As we’ve by now grown accustomed to, the April jobs report is another mixed bag of good news and bad news. The positive? Payroll growth accelerated by 428,000 jobs, and the unemployment rate remained unchanged at 3.6 percent (or 5.9 million Americans). The modest surge in employment was more than anticipated by economists, and wages also continue to inch upwards, with an 5.5 percent increase since April 2021.
And these advancements all took place while we endure a tight labor market and the looming rise of inflation and interest rates, demonstrating strong employer demand and a resilient economy that is poised to return to pre-pandemic levels this summer.
First the good news.
Where the Gains Can Be Found
Ninety-five percent of jobs lost to the pandemic are now reportedly recovered.
Not surprisingly, the leisure and hospitality industries have experienced the biggest rebounds, adding 78,000 positions in April alone. The unemployment rate for this sector, which hit a staggering high of 39.3 percent in April 2020, is down to 4.8 percent, its lowest since September 2019. Average earnings are also up 11 percent from a year ago. (A caveat: With inflation running at 40-year highs, price increases for consumer goods have outpaced earnings growth.)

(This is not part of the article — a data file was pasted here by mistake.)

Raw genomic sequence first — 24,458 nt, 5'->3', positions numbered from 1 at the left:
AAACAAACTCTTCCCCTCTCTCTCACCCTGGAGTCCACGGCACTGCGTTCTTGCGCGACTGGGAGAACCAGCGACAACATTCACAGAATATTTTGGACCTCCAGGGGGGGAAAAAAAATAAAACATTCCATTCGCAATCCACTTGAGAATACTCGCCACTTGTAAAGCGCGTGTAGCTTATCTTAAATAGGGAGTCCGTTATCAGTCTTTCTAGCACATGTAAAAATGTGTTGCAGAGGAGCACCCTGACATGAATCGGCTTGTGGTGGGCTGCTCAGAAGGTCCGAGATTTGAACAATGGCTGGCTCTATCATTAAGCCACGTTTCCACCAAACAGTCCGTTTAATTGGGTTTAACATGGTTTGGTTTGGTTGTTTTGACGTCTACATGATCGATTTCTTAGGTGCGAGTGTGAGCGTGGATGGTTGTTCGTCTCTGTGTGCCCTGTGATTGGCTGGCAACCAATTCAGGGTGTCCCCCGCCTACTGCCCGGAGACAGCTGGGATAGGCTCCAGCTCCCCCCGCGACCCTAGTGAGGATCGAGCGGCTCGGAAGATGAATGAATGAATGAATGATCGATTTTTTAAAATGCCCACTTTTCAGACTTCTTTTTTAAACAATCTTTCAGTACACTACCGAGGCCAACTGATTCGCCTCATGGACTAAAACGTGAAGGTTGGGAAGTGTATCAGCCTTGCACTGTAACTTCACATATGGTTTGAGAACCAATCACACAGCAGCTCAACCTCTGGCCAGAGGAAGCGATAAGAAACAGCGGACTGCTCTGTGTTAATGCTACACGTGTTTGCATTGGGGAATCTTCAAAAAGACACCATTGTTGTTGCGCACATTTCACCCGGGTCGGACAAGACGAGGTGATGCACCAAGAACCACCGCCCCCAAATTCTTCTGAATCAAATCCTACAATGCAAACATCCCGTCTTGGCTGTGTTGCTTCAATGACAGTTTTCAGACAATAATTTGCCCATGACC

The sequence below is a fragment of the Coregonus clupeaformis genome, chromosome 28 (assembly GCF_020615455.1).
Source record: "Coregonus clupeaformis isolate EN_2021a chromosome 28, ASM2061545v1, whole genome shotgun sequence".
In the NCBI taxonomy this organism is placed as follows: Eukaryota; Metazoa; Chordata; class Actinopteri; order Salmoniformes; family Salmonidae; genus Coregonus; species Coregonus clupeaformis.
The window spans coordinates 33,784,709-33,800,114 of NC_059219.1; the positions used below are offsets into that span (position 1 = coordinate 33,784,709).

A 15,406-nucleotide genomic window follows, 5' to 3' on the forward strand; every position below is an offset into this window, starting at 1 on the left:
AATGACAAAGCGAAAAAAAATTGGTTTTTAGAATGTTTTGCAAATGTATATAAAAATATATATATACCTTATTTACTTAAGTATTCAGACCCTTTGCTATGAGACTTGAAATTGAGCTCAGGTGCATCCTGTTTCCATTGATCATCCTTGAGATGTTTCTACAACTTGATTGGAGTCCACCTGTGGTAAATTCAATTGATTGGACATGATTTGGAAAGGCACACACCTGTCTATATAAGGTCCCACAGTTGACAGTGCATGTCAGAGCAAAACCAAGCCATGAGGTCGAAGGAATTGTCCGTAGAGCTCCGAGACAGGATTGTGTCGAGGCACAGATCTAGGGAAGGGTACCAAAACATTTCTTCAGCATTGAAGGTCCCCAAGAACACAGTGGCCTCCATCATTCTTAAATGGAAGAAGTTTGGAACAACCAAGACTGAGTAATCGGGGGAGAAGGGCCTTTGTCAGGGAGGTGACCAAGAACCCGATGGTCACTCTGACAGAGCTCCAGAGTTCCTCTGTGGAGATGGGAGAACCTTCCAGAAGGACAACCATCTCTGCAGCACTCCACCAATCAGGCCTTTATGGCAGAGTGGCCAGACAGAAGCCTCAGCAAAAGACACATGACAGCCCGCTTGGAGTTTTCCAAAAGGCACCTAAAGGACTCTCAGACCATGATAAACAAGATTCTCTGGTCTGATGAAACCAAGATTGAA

Areas of Opportunity
An alternative measure of unemployment (and one that doesn’t generally make the headlines) that includes discouraged workers and those holding part-time jobs for economic reasons, sometimes referred to as the “real” unemployment rate, edged higher to 7 percent. In addition, almost 500,000 employees decided to leave the workforce in April, while there are 11.5 million jobs that remain open. These factors exacerbate the pervasive problem of finding workers to fill positions and result in the widespread wage increases that help fuel inflation.
Employee engagement continues to be uncertain. The labor force participation rate, a key indicator of worker satisfaction, fell 0.2 percentage point for the month to 62.2 percent, the first monthly decline since March 2021 as the labor force contracted by 363,000. The level is of particular importance with a gap of about 5.6 million between job postings and available workers. Worker output declined 7.5 percent, the biggest slowdown since 1947 and the second-worst quarter ever recorded.
And then there is the larger economic picture.
The greatest challenge for employers is to meet the demands of today’s empowered workforce — higher wages to keep up with inflation, flexible working arrangements, and better benefits among them — while staying competitive. And as the Great Resignation now enters its “midlife crisis,” with older and more experienced workers joining the mass exodus, the most resilient organizations will be those that listen to what their current and future employees want and need to be productive, engaged, and effective.
Hiring for the Future Requires Vision
As recruitment specialists and experts in your industry, we go beyond the numbers and predictions to understand your singular business and hiring needs to meet this unique moment — no matter what the reports might read.